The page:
Location-enabled ads

One of the most popular applications for LBS at the moment is location-based advertising, with companies attracted by the prospect of profiling and targeting consumers using their exact location to prompt tailored messaging. For example, a fast food outlet could send a discount voucher via SMS to a mobile user who is close to one of its restaurants during his/her lunch hour, or a clothing store could send details about a promotion to a certain profile of customer who is in the vicinity. According to researchers BI Intelligence, the simple fact of a user being physically close to a business (within several kilometres) gives a 'significant lift' to click-through rates on mobile banner ads - with some mobile ad trading platforms reporting triple-digit increases in location-enabled impressions.

Julie Taylor, head of Communications & Public Affairs for Google Sub-Saharan Africa, says Google is seeing increasing use of location-enabled ads in SA, although the company doesn't have exact numbers to share on local uptake.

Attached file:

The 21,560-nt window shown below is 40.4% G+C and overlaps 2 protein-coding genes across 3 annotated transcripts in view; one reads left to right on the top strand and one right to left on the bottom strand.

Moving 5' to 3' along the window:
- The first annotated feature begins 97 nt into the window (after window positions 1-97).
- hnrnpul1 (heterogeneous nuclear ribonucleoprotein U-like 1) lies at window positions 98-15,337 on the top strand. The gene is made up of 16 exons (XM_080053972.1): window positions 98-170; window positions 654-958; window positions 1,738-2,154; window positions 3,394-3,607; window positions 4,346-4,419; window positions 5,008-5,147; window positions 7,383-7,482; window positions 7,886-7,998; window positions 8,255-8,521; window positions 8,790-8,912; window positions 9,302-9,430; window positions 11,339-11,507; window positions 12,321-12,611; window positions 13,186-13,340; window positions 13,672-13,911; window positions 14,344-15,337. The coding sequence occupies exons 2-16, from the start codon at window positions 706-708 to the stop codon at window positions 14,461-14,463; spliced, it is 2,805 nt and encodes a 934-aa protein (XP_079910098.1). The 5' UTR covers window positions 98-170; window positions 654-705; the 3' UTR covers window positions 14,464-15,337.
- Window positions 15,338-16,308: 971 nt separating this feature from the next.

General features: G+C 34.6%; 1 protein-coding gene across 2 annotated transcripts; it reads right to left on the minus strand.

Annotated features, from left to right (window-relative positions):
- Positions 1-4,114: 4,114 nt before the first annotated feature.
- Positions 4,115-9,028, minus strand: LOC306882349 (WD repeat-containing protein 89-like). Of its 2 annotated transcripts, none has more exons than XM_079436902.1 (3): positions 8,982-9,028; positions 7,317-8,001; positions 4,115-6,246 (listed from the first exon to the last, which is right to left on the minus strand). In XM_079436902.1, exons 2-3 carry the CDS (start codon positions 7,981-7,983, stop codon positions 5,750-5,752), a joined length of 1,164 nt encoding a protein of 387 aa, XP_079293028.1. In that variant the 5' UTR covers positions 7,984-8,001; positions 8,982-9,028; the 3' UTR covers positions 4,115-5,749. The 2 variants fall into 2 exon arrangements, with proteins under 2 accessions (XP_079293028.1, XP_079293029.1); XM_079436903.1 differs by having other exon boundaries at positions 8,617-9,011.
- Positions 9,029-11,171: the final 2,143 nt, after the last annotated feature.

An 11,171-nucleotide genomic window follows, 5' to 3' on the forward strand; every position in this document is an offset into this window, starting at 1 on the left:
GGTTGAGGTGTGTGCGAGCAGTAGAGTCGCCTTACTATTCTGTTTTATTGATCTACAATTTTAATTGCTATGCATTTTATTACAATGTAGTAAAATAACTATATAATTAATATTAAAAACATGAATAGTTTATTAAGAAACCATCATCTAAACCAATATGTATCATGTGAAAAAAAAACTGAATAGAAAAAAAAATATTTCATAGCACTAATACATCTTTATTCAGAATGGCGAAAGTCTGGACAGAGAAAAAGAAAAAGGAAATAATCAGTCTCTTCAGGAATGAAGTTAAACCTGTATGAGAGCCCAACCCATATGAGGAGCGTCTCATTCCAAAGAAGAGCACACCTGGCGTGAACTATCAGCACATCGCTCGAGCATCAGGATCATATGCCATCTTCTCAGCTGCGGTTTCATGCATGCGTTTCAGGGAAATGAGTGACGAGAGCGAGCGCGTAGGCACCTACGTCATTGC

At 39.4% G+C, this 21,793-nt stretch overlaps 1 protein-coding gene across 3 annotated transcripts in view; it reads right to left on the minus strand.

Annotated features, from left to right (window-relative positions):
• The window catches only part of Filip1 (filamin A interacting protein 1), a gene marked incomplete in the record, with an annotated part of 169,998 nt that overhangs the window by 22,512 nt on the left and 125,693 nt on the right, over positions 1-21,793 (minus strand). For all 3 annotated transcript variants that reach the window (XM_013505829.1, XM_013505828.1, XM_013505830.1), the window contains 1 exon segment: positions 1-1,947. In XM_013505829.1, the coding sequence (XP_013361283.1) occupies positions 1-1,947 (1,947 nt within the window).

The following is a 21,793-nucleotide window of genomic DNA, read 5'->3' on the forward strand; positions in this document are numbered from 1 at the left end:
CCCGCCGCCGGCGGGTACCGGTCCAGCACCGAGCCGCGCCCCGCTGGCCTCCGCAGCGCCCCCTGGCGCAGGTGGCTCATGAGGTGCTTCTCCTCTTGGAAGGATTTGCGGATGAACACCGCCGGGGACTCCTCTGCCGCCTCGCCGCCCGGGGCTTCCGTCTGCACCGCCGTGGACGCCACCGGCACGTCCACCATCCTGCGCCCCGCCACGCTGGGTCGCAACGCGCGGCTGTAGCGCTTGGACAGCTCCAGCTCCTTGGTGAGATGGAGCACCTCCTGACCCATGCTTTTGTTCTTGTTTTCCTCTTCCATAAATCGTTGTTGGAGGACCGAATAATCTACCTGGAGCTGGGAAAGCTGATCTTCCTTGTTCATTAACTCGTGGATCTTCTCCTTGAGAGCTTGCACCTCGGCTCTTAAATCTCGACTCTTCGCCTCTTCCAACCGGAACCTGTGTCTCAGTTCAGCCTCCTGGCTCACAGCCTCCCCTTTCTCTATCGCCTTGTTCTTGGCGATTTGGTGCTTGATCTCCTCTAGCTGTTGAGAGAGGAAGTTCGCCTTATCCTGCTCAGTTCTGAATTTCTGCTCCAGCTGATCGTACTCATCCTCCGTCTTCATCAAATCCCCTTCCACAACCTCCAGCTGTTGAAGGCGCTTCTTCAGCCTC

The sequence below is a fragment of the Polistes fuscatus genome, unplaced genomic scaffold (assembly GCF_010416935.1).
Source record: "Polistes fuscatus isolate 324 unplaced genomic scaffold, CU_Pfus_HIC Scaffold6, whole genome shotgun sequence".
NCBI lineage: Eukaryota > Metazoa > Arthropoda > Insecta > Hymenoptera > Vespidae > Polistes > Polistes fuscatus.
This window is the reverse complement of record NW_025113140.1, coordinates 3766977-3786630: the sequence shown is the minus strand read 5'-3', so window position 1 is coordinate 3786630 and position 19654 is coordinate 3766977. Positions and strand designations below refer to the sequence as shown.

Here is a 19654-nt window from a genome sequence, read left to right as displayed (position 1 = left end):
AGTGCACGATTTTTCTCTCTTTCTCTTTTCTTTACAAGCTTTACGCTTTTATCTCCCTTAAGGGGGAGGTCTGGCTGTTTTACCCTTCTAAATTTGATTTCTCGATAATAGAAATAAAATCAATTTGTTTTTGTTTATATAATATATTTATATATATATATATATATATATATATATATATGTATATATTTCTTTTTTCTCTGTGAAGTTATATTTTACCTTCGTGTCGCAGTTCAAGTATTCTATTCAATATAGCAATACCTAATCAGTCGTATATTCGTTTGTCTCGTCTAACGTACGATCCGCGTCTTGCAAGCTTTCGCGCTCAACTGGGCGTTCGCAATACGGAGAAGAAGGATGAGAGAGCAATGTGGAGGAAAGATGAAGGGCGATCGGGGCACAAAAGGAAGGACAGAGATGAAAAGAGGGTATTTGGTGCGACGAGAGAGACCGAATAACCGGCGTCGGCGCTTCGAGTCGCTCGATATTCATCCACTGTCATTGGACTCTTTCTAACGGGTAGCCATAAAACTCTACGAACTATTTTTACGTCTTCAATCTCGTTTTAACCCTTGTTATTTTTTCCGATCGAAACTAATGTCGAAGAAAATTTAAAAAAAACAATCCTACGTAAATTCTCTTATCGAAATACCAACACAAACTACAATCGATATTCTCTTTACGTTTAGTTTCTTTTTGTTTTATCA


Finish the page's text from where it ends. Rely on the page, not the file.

"Enhanced Campaigns in AdWords is all about leveraging geo-targeted mobile ads, and we're seeing plenty of enthusiastic adopters in SA," comments Taylor. "Understanding the context of an ad is very powerful, and even more so when it comes to mobile, because marketers want to find customers at the very moment they're searching for something."

Embraced by enterprise

Another area that is fast gaining momentum is the use of LBS in the enterprise environment. "It's an especially attractive market since corporate users will be willing to pay a premium for reliability and accuracy when it comes to apps that allow them to, for example, track assets such as vehicles and equipment, or to manage and deploy field service technicians in the most efficient manner," says Joubert.